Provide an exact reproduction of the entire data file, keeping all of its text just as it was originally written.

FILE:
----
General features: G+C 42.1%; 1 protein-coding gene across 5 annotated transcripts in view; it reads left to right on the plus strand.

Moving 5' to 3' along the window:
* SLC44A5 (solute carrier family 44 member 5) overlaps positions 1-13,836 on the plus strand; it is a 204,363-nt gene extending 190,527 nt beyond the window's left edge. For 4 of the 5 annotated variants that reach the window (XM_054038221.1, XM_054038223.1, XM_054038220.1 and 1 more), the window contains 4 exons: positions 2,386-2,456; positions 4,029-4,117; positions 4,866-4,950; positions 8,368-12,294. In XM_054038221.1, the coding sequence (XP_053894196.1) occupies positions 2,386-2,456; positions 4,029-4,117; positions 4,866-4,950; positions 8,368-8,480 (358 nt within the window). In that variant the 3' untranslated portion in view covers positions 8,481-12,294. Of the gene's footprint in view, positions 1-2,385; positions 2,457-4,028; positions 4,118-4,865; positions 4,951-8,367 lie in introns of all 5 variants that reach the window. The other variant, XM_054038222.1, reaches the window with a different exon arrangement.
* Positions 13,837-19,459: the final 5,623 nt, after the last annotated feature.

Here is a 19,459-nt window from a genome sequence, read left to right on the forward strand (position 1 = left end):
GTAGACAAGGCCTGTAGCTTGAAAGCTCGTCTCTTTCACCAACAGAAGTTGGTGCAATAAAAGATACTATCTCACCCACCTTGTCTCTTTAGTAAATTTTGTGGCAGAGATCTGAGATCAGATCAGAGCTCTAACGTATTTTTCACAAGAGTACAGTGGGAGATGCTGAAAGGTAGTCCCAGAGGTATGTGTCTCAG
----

General features: G+C 42.1%; 1 protein-coding gene across 5 annotated transcripts in view; it reads left to right on the plus strand.

Moving 5' to 3' along the window:
* SLC44A5 (solute carrier family 44 member 5) overlaps positions 1-13,836 on the plus strand; it is a 204,363-nt gene extending 190,527 nt beyond the window's left edge. For 4 of the 5 annotated variants that reach the window (XM_054038221.1, XM_054038223.1, XM_054038220.1 and 1 more), the window contains 4 exons: positions 2,386-2,456; positions 4,029-4,117; positions 4,866-4,950; positions 8,368-12,294. In XM_054038221.1, the coding sequence (XP_053894196.1) occupies positions 2,386-2,456; positions 4,029-4,117; positions 4,866-4,950; positions 8,368-8,480 (358 nt within the window). In that variant the 3' untranslated portion in view covers positions 8,481-12,294. Of the gene's footprint in view, positions 1-2,385; positions 2,457-4,028; positions 4,118-4,865; positions 4,951-8,367 lie in introns of all 5 variants that reach the window. The other variant, XM_054038222.1, reaches the window with a different exon arrangement.
* Positions 13,837-19,459: the final 5,623 nt, after the last annotated feature.

Here is a 19,459-nt window from a genome sequence, read left to right on the forward strand (position 1 = left end):
GTAGACAAGGCCTGTAGCTTGAAAGCTCGTCTCTTTCACCAACAGAAGTTGGTGCAATAAAAGATACTATCTCACCCACCTTGTCTCTTTAGTAAATTTTGTGGCAGAGATCTGAGATCAGATCAGAGCTCTAACGTATTTTTCACAAGAGTACAGTGGGAGATGCTGAAAGGTAGTCCCAGAGGTATGTGTCTCAG